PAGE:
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NEW YORK – A long-held New York City urban myth states that alligators can be found in the city’s sewer system. On Sunday, an alligator was spotted — but in the waters of a lake in Brooklyn’s Prospect Park.

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According to the New York City Department of Parks and Recreation, the 4-foot-long alligator, nicknamed Godzilla, was spotted on Sunday morning, WPIX-TV reported. A Parks spokesperson told the television station that the reptile was found in poor condition and was “very lethargic.”

Temperatures in New York City over the weekend were in the high 50s, according to the television station. Alligators, which are cold-blooded animals, prefer warmer temperatures and thrive in places like Florida, the Gulf states and states along the southern Atlantic seaboard.

Releasing animals into city parks is illegal, WNBC-TV reported.

The alligator was removed from the park, which is located in central Brooklyn. It was first taken to the Animal Care Centers of New York City and then transported to the Bronx Zoo for rehabilitation, according to the television station.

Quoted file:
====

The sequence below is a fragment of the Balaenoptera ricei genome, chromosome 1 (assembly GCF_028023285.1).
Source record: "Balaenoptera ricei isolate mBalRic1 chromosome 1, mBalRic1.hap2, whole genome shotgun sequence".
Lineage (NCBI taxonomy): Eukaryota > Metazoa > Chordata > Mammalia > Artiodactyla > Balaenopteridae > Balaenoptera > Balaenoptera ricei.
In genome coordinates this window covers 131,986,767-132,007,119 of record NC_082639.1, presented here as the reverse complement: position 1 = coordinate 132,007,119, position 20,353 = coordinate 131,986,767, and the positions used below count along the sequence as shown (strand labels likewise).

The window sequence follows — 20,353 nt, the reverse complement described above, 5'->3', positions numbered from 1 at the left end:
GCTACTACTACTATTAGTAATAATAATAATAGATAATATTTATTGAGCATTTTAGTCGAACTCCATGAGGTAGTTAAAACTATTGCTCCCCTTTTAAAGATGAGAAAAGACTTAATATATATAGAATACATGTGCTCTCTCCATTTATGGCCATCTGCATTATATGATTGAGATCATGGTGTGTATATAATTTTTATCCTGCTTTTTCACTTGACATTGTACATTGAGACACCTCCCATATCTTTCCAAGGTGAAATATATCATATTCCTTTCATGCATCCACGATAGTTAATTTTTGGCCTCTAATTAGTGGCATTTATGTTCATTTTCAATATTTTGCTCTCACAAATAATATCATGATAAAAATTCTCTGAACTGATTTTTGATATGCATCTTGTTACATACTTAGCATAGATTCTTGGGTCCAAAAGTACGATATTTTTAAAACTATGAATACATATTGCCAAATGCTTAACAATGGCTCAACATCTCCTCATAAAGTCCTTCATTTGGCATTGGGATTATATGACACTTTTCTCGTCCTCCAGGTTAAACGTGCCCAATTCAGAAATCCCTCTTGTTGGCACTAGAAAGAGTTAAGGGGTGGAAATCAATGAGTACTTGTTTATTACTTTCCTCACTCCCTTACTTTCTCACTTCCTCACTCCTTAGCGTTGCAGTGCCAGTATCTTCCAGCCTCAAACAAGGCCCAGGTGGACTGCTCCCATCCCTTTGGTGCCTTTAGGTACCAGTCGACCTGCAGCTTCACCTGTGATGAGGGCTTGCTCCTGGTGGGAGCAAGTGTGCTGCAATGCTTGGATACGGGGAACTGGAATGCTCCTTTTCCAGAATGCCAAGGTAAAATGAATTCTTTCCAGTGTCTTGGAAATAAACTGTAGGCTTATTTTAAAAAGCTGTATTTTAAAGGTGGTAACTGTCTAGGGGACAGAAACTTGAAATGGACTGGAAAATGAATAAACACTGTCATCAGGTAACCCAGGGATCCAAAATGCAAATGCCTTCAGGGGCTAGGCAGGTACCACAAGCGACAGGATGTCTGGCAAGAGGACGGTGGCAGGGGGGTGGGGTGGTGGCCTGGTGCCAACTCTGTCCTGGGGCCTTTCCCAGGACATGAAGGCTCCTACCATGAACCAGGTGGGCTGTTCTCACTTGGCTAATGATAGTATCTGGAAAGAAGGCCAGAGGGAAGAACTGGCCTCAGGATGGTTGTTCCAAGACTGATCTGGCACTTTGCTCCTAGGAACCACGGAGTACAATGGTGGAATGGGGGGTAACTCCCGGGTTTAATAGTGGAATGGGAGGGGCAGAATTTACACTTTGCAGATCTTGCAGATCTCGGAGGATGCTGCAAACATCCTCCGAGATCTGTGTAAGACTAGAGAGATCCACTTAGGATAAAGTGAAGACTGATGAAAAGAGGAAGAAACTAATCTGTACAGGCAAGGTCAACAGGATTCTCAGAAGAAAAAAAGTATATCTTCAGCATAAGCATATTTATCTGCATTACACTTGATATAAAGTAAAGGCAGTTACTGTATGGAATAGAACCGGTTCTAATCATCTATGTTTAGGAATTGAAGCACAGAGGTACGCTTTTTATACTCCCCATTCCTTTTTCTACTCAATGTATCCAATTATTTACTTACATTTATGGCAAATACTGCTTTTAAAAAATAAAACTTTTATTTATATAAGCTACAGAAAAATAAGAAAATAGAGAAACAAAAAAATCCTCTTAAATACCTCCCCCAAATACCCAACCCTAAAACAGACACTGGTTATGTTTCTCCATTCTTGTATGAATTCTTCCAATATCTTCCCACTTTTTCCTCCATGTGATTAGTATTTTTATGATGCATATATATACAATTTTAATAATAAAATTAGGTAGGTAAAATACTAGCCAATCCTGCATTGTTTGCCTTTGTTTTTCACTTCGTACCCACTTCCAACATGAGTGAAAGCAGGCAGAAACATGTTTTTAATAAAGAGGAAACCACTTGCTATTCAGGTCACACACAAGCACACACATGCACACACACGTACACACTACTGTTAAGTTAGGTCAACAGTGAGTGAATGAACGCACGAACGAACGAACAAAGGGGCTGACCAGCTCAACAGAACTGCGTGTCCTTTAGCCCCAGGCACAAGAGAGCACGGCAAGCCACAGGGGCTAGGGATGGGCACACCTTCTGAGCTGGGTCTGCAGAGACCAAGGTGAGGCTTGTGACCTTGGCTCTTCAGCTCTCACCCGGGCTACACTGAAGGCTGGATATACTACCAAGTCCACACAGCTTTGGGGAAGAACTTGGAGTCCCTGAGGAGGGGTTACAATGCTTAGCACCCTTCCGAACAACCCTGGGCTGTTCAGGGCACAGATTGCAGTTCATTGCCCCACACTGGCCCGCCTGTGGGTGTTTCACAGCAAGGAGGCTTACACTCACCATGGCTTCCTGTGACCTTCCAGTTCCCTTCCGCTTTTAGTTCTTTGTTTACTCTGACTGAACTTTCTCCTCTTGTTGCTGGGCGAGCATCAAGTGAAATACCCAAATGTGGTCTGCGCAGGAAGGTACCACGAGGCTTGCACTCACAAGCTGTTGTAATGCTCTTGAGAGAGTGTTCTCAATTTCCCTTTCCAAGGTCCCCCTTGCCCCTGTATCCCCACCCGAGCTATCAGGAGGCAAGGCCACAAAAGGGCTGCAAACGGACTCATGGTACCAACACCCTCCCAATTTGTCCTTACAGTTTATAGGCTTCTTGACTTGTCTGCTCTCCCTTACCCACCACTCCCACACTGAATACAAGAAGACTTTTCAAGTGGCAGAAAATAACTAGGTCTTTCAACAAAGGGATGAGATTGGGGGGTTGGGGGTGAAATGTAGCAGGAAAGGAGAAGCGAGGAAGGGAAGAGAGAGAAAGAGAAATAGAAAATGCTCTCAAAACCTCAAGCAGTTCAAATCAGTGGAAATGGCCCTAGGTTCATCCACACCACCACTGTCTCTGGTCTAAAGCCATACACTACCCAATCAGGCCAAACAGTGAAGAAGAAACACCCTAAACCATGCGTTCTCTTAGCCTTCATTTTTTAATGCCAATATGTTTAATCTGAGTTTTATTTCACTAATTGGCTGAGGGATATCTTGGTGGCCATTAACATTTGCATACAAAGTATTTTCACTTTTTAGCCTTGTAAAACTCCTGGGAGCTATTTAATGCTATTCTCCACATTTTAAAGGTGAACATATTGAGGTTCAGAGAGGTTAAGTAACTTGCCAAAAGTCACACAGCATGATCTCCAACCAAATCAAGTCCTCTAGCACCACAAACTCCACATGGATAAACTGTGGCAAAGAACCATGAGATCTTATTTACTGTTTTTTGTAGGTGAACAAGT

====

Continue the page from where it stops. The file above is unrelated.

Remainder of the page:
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“Parks are not suitable homes for animals not indigenous to those parks-domesticated or otherwise,” a spokesperson for the Department of Parks said in a statement. “In addition to the potential danger to parkgoers this could have caused, releasing non-indigenous animals or unwanted pets can lead to the elimination of native species and unhealthy water quality.”

As for the urban myth, alligators have been found in New York City before, although not necessarily in sewers. The city celebrates Alligator in the Sewer Day on Feb. 9 annually, The New York Times reported.

City officials said that several alligators are rescued every year, and most are former pets that have been abandoned after growing into a feared predator, according to the newspaper.